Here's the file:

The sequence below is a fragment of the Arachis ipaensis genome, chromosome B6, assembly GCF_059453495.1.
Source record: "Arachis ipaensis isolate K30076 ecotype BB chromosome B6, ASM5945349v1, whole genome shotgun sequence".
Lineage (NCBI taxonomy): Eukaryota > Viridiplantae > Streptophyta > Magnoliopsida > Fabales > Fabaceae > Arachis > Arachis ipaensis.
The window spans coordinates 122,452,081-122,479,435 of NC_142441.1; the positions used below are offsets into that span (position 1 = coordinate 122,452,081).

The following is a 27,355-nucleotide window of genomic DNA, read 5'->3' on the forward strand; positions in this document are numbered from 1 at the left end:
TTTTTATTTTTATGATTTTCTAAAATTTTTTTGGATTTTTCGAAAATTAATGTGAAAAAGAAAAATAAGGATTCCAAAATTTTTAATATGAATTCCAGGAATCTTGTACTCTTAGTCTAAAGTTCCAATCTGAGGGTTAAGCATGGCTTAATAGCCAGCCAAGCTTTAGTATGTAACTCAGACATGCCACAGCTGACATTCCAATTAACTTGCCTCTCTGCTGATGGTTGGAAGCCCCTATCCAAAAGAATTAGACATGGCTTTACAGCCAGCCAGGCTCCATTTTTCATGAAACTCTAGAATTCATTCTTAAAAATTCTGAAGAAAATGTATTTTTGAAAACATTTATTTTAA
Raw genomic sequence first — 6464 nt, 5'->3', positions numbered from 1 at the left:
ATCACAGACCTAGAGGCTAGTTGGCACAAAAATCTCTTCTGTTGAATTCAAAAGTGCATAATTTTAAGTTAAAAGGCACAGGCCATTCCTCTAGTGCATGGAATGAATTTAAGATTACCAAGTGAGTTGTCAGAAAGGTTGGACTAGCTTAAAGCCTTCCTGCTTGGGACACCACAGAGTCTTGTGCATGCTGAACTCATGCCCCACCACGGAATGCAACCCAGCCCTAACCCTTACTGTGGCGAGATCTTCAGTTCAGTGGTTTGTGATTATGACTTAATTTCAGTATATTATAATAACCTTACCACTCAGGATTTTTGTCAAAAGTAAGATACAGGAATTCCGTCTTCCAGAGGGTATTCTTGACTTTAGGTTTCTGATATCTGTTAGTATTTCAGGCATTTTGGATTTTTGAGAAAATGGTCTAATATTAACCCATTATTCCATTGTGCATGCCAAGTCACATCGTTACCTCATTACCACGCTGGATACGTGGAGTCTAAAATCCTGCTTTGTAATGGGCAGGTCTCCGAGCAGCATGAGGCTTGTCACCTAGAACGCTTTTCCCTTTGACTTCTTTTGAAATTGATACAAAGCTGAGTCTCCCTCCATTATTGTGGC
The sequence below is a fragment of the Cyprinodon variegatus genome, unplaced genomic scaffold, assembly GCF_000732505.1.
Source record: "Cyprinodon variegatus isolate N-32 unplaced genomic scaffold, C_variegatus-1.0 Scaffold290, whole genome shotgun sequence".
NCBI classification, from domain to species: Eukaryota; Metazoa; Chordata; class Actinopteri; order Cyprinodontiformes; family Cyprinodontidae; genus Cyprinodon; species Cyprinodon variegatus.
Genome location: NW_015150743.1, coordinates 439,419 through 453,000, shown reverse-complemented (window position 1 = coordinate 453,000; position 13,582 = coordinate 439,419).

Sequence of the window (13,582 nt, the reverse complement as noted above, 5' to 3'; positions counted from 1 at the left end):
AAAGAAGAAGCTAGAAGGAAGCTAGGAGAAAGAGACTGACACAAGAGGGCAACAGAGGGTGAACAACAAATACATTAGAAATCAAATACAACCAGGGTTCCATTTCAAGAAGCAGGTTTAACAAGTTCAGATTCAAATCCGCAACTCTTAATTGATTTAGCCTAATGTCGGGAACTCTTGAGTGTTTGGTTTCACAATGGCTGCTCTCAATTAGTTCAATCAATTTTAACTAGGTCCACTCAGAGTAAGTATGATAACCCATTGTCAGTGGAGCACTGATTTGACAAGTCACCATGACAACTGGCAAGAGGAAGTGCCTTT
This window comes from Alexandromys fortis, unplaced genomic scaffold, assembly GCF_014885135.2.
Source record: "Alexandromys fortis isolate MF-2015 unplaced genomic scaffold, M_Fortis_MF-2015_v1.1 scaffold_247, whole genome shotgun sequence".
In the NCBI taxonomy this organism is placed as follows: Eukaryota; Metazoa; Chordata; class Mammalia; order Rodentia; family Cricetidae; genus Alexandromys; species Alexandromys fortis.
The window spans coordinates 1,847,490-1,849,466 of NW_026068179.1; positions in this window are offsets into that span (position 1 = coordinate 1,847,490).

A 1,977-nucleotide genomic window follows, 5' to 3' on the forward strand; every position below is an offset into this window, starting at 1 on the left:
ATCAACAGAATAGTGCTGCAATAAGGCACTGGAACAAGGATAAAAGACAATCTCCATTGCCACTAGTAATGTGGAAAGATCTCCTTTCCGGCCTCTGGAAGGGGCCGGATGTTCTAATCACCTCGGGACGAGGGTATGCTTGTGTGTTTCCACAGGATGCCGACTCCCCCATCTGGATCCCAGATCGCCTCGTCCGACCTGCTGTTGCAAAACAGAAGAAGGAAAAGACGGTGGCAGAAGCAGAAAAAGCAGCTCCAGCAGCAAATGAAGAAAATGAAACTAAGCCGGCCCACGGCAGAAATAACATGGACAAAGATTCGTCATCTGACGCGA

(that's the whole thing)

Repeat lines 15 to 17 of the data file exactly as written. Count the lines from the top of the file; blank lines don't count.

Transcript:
This window comes from Alexandromys fortis, unplaced genomic scaffold, assembly GCF_014885135.2.
Source record: "Alexandromys fortis isolate MF-2015 unplaced genomic scaffold, M_Fortis_MF-2015_v1.1 scaffold_247, whole genome shotgun sequence".
In the NCBI taxonomy this organism is placed as follows: Eukaryota; Metazoa; Chordata; class Mammalia; order Rodentia; family Cricetidae; genus Alexandromys; species Alexandromys fortis.